Estimates are that 17,000 new IRS agents will be hired to make sure the new complex laws for hiring and buying insurance are followed. More, the federal takeover of student loans will create a new bureaucracy with thousands of new government jobs. These will be jobs with good pay and lifetime benefits and they will further expand the deficit.
4. The new law will hurt health care for those with critical needs.
The American health care system is the envy of the world as almost every innovation now comes from the United States, and the wealthiest people from around the world come here when they are very sick.
The bill's supporters claimed that the legislation is necessary as we have poor health care in the United States, and the present system needed to be changed. They pointed to our low ranking in the developing world on various measures of health care, such as infant birth rate and average mortality rate. These rankings are cause for alarm as they reflect unhealthy lifestyle choices. Americans eat more, consume unhealthy food, and exercise less. More, many American girls have babies at a young age. But on measures where our doctors have influence, like cancer survival rates, we top the world.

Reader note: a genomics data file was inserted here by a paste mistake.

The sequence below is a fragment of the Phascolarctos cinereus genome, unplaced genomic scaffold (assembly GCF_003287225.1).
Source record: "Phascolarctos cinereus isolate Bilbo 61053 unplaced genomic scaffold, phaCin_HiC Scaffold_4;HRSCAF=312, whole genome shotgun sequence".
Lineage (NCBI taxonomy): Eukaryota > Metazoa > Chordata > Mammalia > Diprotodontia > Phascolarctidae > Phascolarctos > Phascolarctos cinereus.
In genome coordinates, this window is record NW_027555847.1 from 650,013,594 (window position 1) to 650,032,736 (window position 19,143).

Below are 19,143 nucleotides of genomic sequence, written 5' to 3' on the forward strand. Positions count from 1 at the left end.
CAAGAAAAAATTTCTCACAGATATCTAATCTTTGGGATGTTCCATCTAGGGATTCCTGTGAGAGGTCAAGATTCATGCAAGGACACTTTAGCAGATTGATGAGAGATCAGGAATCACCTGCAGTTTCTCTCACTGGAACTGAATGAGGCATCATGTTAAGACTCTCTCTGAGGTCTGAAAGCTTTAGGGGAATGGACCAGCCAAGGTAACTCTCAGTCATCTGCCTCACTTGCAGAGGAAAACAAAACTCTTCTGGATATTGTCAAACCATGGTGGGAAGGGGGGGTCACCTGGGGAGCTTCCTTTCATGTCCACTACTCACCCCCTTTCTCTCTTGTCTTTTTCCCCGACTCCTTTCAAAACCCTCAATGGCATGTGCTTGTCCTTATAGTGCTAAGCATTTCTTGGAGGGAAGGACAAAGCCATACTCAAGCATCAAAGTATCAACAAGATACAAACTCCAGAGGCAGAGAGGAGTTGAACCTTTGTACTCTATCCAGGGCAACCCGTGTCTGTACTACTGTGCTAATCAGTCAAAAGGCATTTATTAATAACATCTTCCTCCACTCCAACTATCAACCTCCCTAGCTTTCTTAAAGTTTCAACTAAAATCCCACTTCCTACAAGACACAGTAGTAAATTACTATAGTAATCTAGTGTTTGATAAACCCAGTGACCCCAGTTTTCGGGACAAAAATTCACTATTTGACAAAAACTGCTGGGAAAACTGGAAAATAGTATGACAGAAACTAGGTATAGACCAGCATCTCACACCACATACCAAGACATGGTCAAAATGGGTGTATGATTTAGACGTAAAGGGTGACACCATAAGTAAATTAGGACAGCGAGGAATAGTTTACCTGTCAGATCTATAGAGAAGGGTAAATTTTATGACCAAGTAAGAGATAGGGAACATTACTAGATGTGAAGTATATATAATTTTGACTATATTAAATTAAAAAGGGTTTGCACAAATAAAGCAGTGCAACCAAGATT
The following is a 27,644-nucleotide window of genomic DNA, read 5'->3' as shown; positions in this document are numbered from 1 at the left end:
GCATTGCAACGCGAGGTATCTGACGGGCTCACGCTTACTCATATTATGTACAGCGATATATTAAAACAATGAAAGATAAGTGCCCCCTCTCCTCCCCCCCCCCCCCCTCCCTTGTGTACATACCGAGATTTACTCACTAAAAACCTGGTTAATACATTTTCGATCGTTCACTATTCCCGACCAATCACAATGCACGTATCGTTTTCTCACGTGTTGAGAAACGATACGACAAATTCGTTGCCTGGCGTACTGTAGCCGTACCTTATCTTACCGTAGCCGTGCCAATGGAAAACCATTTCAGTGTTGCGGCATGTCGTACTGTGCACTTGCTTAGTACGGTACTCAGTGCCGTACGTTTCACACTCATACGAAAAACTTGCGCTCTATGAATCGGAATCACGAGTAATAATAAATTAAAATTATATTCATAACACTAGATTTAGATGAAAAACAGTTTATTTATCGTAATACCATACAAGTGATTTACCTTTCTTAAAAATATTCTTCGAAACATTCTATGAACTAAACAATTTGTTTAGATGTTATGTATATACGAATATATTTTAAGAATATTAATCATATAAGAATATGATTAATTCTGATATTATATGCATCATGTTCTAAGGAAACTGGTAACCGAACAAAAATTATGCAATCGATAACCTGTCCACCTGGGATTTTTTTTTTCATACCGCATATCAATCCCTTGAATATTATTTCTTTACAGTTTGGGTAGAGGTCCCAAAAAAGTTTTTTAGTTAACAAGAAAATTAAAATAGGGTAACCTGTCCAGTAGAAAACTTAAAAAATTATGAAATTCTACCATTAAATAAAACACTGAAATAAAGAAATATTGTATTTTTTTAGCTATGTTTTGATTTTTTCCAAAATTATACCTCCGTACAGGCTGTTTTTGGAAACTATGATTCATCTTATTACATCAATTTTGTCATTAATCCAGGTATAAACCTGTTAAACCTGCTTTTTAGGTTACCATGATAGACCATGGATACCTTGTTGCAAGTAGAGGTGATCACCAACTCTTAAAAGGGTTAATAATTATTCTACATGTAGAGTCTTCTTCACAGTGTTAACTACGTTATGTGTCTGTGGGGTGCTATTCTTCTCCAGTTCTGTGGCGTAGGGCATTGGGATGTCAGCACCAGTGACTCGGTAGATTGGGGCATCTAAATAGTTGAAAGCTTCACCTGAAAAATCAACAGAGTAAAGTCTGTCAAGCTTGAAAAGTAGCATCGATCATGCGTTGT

If there is any doubt that the legislation will hurt quality of care, I suggest following the membership of the American Medical Association (AMA). The AMA supported the legislation - even though the AMA doesn't represent most American doctors and most doctors had serious concerns with the proposals. If you learn soon that many doctors quit the AMA you can conclude that the doctors voted on the bill with their feet. Indeed, every major specialist group opposed the bill as bad for patients with critical and thus highly specialized needs.
5. The new law will reduce American innovation.
The new law will reduce innovation in several ways. First, specific taxes on innovative medical devices and new costs for drug companies mean a special tax on innovation. New taxes will be added to the overall cost of treatment and innovation thus will be discouraged.